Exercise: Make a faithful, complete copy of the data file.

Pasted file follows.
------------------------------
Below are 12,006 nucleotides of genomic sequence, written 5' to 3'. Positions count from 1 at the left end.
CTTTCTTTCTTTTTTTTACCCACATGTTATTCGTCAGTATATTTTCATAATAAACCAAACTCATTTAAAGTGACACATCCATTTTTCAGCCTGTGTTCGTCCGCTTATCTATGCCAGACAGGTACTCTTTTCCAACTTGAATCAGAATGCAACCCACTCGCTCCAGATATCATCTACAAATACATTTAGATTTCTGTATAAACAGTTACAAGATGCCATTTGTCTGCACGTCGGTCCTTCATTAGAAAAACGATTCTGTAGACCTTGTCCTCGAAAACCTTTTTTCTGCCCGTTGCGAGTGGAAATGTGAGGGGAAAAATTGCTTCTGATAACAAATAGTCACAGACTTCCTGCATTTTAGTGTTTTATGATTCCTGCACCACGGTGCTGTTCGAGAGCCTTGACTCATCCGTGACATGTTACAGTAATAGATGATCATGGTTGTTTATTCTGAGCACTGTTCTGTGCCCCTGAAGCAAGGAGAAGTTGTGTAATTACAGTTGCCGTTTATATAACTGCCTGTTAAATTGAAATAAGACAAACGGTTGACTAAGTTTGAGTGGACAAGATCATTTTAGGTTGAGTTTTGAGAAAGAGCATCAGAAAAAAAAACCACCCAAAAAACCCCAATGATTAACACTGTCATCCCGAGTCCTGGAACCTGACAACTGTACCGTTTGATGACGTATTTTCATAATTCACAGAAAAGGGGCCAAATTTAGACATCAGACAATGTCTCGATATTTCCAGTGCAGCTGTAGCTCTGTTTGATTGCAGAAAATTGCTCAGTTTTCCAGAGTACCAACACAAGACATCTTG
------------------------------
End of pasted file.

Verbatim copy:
Below are 12,006 nucleotides of genomic sequence, written 5' to 3'. Positions count from 1 at the left end.
CTTTCTTTCTTTTTTTTACCCACATGTTATTCGTCAGTATATTTTCATAATAAACCAAACTCATTTAAAGTGACACATCCATTTTTCAGCCTGTGTTCGTCCGCTTATCTATGCCAGACAGGTACTCTTTTCCAACTTGAATCAGAATGCAACCCACTCGCTCCAGATATCATCTACAAATACATTTAGATTTCTGTATAAACAGTTACAAGATGCCATTTGTCTGCACGTCGGTCCTTCATTAGAAAAACGATTCTGTAGACCTTGTCCTCGAAAACCTTTTTTCTGCCCGTTGCGAGTGGAAATGTGAGGGGAAAAATTGCTTCTGATAACAAATAGTCACAGACTTCCTGCATTTTAGTGTTTTATGATTCCTGCACCACGGTGCTGTTCGAGAGCCTTGACTCATCCGTGACATGTTACAGTAATAGATGATCATGGTTGTTTATTCTGAGCACTGTTCTGTGCCCCTGAAGCAAGGAGAAGTTGTGTAATTACAGTTGCCGTTTATATAACTGCCTGTTAAATTGAAATAAGACAAACGGTTGACTAAGTTTGAGTGGACAAGATCATTTTAGGTTGAGTTTTGAGAAAGAGCATCAGAAAAAAAAACCACCCAAAAAACCCCAATGATTAACACTGTCATCCCGAGTCCTGGAACCTGACAACTGTACCGTTTGATGACGTATTTTCATAATTCACAGAAAAGGGGCCAAATTTAGACATCAGACAATGTCTCGATATTTCCAGTGCAGCTGTAGCTCTGTTTGATTGCAGAAAATTGCTCAGTTTTCCAGAGTACCAACACAAGACATCTTG